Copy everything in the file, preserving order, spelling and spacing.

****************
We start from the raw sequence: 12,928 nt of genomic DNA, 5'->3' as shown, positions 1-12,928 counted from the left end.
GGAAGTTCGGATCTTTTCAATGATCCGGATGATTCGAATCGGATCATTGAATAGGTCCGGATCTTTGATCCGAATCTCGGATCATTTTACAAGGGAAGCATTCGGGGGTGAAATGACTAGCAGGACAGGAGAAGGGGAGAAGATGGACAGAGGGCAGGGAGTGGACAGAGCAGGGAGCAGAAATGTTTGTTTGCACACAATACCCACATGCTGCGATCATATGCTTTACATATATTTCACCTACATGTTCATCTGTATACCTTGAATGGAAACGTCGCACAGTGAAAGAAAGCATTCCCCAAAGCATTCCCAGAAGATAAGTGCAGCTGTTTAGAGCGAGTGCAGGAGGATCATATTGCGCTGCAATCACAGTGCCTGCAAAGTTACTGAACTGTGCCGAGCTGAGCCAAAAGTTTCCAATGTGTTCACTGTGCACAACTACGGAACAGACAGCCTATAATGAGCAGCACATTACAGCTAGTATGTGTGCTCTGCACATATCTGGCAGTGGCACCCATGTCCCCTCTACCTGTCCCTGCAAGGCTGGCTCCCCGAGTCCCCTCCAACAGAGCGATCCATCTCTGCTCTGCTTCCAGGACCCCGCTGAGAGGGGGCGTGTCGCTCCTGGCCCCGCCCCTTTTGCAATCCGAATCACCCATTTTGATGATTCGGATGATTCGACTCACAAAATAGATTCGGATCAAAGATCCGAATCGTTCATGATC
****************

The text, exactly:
We start from the raw sequence: 12,928 nt of genomic DNA, 5'->3' as shown, positions 1-12,928 counted from the left end.
GGAAGTTCGGATCTTTTCAATGATCCGGATGATTCGAATCGGATCATTGAATAGGTCCGGATCTTTGATCCGAATCTCGGATCATTTTACAAGGGAAGCATTCGGGGGTGAAATGACTAGCAGGACAGGAGAAGGGGAGAAGATGGACAGAGGGCAGGGAGTGGACAGAGCAGGGAGCAGAAATGTTTGTTTGCACACAATACCCACATGCTGCGATCATATGCTTTACATATATTTCACCTACATGTTCATCTGTATACCTTGAATGGAAACGTCGCACAGTGAAAGAAAGCATTCCCCAAAGCATTCCCAGAAGATAAGTGCAGCTGTTTAGAGCGAGTGCAGGAGGATCATATTGCGCTGCAATCACAGTGCCTGCAAAGTTACTGAACTGTGCCGAGCTGAGCCAAAAGTTTCCAATGTGTTCACTGTGCACAACTACGGAACAGACAGCCTATAATGAGCAGCACATTACAGCTAGTATGTGTGCTCTGCACATATCTGGCAGTGGCACCCATGTCCCCTCTACCTGTCCCTGCAAGGCTGGCTCCCCGAGTCCCCTCCAACAGAGCGATCCATCTCTGCTCTGCTTCCAGGACCCCGCTGAGAGGGGGCGTGTCGCTCCTGGCCCCGCCCCTTTTGCAATCCGAATCACCCATTTTGATGATTCGGATGATTCGACTCACAAAATAGATTCGGATCAAAGATCCGAATCGTTCATGATC